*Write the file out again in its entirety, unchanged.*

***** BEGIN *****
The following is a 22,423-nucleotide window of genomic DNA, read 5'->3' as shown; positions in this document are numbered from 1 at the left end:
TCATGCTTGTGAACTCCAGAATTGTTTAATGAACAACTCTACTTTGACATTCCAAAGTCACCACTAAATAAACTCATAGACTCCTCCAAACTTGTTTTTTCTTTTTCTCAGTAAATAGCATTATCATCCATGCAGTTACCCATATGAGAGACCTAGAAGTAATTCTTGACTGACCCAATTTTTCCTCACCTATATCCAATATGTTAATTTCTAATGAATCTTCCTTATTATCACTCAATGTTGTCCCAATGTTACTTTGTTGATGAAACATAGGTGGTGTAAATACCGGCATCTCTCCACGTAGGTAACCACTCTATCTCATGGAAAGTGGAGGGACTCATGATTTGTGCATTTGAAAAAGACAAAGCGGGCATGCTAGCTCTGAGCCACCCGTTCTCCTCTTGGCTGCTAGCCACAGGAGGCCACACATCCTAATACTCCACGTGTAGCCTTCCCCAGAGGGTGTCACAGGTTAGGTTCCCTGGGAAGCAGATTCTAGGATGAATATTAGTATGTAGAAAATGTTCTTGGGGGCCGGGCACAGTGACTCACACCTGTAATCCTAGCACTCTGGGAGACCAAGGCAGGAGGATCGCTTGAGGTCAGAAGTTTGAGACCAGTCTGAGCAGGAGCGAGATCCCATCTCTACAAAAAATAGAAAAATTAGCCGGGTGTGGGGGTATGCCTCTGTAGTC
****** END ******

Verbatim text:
The following is a 22,423-nucleotide window of genomic DNA, read 5'->3' as shown; positions in this document are numbered from 1 at the left end:
TCATGCTTGTGAACTCCAGAATTGTTTAATGAACAACTCTACTTTGACATTCCAAAGTCACCACTAAATAAACTCATAGACTCCTCCAAACTTGTTTTTTCTTTTTCTCAGTAAATAGCATTATCATCCATGCAGTTACCCATATGAGAGACCTAGAAGTAATTCTTGACTGACCCAATTTTTCCTCACCTATATCCAATATGTTAATTTCTAATGAATCTTCCTTATTATCACTCAATGTTGTCCCAATGTTACTTTGTTGATGAAACATAGGTGGTGTAAATACCGGCATCTCTCCACGTAGGTAACCACTCTATCTCATGGAAAGTGGAGGGACTCATGATTTGTGCATTTGAAAAAGACAAAGCGGGCATGCTAGCTCTGAGCCACCCGTTCTCCTCTTGGCTGCTAGCCACAGGAGGCCACACATCCTAATACTCCACGTGTAGCCTTCCCCAGAGGGTGTCACAGGTTAGGTTCCCTGGGAAGCAGATTCTAGGATGAATATTAGTATGTAGAAAATGTTCTTGGGGGCCGGGCACAGTGACTCACACCTGTAATCCTAGCACTCTGGGAGACCAAGGCAGGAGGATCGCTTGAGGTCAGAAGTTTGAGACCAGTCTGAGCAGGAGCGAGATCCCATCTCTACAAAAAATAGAAAAATTAGCCGGGTGTGGGGGTATGCCTCTGTAGTC